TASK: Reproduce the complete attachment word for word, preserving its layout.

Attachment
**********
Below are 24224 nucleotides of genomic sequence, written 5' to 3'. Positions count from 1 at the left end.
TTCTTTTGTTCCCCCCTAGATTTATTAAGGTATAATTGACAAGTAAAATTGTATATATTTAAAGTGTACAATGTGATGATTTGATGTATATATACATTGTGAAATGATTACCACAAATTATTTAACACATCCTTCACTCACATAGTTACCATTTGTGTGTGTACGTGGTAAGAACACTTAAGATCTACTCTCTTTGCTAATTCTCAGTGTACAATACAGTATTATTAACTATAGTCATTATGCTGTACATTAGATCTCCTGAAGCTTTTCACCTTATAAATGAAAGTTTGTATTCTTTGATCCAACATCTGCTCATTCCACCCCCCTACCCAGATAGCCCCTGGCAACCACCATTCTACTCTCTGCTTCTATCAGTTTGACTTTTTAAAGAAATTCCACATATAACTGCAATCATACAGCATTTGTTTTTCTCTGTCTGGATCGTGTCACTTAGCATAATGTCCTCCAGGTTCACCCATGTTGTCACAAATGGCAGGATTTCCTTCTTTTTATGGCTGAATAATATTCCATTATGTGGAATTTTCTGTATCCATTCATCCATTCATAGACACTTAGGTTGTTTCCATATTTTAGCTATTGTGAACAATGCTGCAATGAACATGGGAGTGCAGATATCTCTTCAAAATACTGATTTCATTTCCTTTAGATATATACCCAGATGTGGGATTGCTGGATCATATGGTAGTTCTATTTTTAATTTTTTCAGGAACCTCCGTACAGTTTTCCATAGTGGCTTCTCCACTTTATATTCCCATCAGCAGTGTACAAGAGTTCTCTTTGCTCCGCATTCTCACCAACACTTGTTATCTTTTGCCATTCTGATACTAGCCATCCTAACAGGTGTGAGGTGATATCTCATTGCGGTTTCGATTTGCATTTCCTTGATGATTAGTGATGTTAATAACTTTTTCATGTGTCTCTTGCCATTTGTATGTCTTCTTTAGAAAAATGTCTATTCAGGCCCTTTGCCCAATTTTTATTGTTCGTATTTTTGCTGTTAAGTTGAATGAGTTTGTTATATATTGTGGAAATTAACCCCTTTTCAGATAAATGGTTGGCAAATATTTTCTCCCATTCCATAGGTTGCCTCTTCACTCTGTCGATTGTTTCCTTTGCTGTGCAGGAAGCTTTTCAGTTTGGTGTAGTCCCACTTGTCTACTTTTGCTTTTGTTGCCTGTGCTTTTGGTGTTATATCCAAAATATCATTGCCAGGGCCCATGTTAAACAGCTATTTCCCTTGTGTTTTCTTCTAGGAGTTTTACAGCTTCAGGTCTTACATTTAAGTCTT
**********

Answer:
Below are 24224 nucleotides of genomic sequence, written 5' to 3'. Positions count from 1 at the left end.
TTCTTTTGTTCCCCCCTAGATTTATTAAGGTATAATTGACAAGTAAAATTGTATATATTTAAAGTGTACAATGTGATGATTTGATGTATATATACATTGTGAAATGATTACCACAAATTATTTAACACATCCTTCACTCACATAGTTACCATTTGTGTGTGTACGTGGTAAGAACACTTAAGATCTACTCTCTTTGCTAATTCTCAGTGTACAATACAGTATTATTAACTATAGTCATTATGCTGTACATTAGATCTCCTGAAGCTTTTCACCTTATAAATGAAAGTTTGTATTCTTTGATCCAACATCTGCTCATTCCACCCCCCTACCCAGATAGCCCCTGGCAACCACCATTCTACTCTCTGCTTCTATCAGTTTGACTTTTTAAAGAAATTCCACATATAACTGCAATCATACAGCATTTGTTTTTCTCTGTCTGGATCGTGTCACTTAGCATAATGTCCTCCAGGTTCACCCATGTTGTCACAAATGGCAGGATTTCCTTCTTTTTATGGCTGAATAATATTCCATTATGTGGAATTTTCTGTATCCATTCATCCATTCATAGACACTTAGGTTGTTTCCATATTTTAGCTATTGTGAACAATGCTGCAATGAACATGGGAGTGCAGATATCTCTTCAAAATACTGATTTCATTTCCTTTAGATATATACCCAGATGTGGGATTGCTGGATCATATGGTAGTTCTATTTTTAATTTTTTCAGGAACCTCCGTACAGTTTTCCATAGTGGCTTCTCCACTTTATATTCCCATCAGCAGTGTACAAGAGTTCTCTTTGCTCCGCATTCTCACCAACACTTGTTATCTTTTGCCATTCTGATACTAGCCATCCTAACAGGTGTGAGGTGATATCTCATTGCGGTTTCGATTTGCATTTCCTTGATGATTAGTGATGTTAATAACTTTTTCATGTGTCTCTTGCCATTTGTATGTCTTCTTTAGAAAAATGTCTATTCAGGCCCTTTGCCCAATTTTTATTGTTCGTATTTTTGCTGTTAAGTTGAATGAGTTTGTTATATATTGTGGAAATTAACCCCTTTTCAGATAAATGGTTGGCAAATATTTTCTCCCATTCCATAGGTTGCCTCTTCACTCTGTCGATTGTTTCCTTTGCTGTGCAGGAAGCTTTTCAGTTTGGTGTAGTCCCACTTGTCTACTTTTGCTTTTGTTGCCTGTGCTTTTGGTGTTATATCCAAAATATCATTGCCAGGGCCCATGTTAAACAGCTATTTCCCTTGTGTTTTCTTCTAGGAGTTTTACAGCTTCAGGTCTTACATTTAAGTCTT